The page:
8. (below) If you think about what you have done, you've slipped stitches 4 and 5 to be sort of "mezzanine" (halfway) stitches. Because they were slipped, they got pulled down to a sort of halfway position between the end of one round and the beginning of the next, and this is what eliminates the "jog" at the end of the round. However, in eliminating the jog by slipping, we've also eliminated 1 stitch from each of column 4 and 5. We're going to make up those missing stitches (one from each column) by adding them at the top of the column. In other words, each successive color change will travel one k2 rib to the left, and in this way, each column of k2 stitches in each color will have the same number of stitches. Another way of saying this same thing is that stitch 5 of the old color change will be stitch 1 of the new color change. If this remains confusing to you, you might like to review "traveling" jogless joins in stockinette, which are explained here -- the principle is the same whether the stitches travel in stockinette or in ribbing.Part 2: DIRECTIONS for POCKET HATS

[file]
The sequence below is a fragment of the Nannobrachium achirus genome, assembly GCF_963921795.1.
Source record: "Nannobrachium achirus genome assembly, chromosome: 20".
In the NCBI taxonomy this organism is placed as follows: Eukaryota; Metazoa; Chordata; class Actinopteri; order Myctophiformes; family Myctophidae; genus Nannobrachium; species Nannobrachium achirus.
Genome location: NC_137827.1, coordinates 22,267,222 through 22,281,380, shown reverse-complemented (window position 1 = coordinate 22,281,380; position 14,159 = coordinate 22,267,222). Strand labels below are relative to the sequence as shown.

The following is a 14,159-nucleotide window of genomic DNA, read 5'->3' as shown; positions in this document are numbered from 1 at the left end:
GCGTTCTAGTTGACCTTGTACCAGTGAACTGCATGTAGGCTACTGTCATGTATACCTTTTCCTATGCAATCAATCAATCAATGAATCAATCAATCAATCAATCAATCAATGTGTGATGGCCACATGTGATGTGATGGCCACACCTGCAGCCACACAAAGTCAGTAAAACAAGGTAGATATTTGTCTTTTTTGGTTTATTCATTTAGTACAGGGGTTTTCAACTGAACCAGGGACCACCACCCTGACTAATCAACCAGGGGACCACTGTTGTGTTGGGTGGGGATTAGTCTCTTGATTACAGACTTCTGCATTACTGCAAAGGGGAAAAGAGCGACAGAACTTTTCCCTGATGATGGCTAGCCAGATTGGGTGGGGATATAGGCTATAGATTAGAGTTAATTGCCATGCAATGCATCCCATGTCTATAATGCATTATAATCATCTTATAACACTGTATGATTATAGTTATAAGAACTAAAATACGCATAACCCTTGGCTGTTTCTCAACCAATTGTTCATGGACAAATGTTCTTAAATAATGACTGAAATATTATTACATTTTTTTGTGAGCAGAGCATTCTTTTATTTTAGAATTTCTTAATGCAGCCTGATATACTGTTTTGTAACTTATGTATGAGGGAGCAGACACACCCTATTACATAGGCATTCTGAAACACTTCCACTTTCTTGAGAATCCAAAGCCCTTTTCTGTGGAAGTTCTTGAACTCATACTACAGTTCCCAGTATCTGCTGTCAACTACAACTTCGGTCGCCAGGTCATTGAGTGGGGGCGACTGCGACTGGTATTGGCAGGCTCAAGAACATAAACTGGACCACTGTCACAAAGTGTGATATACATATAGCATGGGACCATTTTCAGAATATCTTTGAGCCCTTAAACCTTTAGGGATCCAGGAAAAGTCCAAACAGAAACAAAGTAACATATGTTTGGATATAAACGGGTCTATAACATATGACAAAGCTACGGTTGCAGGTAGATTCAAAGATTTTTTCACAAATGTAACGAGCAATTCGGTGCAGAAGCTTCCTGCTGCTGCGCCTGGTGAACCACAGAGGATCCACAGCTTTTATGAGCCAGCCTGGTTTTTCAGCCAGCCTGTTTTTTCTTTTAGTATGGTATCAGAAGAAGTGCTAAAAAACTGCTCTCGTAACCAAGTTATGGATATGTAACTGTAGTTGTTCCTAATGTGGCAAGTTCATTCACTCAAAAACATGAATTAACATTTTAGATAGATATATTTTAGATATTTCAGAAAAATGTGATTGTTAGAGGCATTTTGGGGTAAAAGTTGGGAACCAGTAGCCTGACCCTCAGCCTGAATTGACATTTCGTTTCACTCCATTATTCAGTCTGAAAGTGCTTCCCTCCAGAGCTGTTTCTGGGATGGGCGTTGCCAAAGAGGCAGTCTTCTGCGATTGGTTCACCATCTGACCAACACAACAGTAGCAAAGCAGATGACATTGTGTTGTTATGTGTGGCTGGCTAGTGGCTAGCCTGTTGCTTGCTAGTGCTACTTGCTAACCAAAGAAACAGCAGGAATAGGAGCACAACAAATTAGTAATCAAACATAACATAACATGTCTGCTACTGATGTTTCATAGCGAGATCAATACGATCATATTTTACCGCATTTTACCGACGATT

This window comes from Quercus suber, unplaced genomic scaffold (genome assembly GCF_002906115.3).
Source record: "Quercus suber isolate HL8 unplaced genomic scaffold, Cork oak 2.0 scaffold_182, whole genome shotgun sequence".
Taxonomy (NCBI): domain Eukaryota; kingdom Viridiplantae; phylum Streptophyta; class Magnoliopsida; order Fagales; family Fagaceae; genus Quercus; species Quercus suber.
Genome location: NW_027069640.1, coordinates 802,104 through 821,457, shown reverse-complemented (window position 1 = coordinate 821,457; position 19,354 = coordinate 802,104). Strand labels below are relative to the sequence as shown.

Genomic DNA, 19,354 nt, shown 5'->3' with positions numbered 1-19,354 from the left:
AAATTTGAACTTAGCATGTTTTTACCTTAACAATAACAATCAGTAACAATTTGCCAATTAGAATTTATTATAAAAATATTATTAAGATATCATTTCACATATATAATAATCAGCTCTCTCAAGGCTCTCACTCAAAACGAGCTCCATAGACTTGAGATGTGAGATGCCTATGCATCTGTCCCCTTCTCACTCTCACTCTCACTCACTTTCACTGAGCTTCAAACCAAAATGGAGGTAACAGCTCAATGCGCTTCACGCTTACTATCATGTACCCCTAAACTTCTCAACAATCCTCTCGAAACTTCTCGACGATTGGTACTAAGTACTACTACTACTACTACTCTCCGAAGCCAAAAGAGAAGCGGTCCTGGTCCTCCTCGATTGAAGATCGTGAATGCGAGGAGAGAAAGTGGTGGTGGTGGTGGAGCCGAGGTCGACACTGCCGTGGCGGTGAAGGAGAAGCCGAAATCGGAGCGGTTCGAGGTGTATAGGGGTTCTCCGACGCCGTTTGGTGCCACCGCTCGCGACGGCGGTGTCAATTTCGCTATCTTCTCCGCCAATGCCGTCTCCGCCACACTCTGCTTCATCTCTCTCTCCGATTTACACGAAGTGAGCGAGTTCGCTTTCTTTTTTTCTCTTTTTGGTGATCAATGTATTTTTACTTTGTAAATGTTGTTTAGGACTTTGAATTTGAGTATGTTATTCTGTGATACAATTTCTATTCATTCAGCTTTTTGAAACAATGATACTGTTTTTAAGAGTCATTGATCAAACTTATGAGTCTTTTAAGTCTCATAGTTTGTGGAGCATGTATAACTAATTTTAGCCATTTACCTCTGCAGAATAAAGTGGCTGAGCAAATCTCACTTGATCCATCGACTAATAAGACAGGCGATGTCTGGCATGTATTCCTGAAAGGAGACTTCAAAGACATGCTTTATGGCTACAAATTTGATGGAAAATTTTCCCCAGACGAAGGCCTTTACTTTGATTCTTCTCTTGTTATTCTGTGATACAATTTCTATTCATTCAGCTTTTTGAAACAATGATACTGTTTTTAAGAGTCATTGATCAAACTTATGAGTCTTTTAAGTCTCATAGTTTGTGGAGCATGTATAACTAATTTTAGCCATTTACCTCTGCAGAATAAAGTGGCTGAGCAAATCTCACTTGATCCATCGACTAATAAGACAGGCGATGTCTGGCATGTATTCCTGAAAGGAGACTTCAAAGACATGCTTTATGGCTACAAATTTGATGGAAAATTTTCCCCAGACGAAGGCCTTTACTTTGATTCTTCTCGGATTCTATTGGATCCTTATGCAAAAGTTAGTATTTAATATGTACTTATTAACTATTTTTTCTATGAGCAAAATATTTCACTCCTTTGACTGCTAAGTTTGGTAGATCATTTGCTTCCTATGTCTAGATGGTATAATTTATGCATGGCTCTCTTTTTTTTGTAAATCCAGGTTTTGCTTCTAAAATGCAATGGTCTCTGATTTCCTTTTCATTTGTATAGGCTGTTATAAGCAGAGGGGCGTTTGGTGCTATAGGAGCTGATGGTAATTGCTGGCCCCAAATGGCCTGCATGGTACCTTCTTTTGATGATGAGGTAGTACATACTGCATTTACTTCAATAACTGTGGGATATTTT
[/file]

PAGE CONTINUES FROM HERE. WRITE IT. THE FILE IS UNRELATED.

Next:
So far, the directions in previous posts (click here) have taken the hat to the top of the first color stripe. You will now change colors as shown in this post, and again knit the number of rounds for the hat you are making (somewhere between 13 rounds for the shortest style--the watch cap, and 16 rounds for the longest style--the rasta hat). Continue using this same color change technique to striping your way up the hat to the top (5th) stripe. When you get there (just past the color change for last color) wait for me--the next post will incorporate 3 more tricks to make a truly flat hat top.
--TECHknitter (You have been reading TECHknitting on: Jogless stripes in ribbing with no ends to weave in)